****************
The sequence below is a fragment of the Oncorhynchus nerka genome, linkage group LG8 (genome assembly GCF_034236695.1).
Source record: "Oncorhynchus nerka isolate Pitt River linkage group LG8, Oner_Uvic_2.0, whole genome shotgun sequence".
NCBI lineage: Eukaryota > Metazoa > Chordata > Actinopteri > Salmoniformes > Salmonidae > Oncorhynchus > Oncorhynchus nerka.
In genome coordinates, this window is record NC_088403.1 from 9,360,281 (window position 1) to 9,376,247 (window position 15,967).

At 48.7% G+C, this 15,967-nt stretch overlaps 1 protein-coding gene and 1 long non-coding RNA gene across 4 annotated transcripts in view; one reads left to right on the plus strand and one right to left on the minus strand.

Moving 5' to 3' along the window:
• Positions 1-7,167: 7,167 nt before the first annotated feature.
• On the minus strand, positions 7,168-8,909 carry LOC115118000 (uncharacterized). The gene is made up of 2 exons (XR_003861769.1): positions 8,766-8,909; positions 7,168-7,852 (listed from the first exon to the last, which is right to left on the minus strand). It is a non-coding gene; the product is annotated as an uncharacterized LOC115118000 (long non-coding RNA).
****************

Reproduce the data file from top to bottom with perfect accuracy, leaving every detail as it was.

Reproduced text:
The sequence below is a fragment of the Oncorhynchus nerka genome, linkage group LG8 (genome assembly GCF_034236695.1).
Source record: "Oncorhynchus nerka isolate Pitt River linkage group LG8, Oner_Uvic_2.0, whole genome shotgun sequence".
NCBI lineage: Eukaryota > Metazoa > Chordata > Actinopteri > Salmoniformes > Salmonidae > Oncorhynchus > Oncorhynchus nerka.
In genome coordinates, this window is record NC_088403.1 from 9,360,281 (window position 1) to 9,376,247 (window position 15,967).

At 48.7% G+C, this 15,967-nt stretch overlaps 1 protein-coding gene and 1 long non-coding RNA gene across 4 annotated transcripts in view; one reads left to right on the plus strand and one right to left on the minus strand.

Moving 5' to 3' along the window:
• Positions 1-7,167: 7,167 nt before the first annotated feature.
• On the minus strand, positions 7,168-8,909 carry LOC115118000 (uncharacterized). The gene is made up of 2 exons (XR_003861769.1): positions 8,766-8,909; positions 7,168-7,852 (listed from the first exon to the last, which is right to left on the minus strand). It is a non-coding gene; the product is annotated as an uncharacterized LOC115118000 (long non-coding RNA).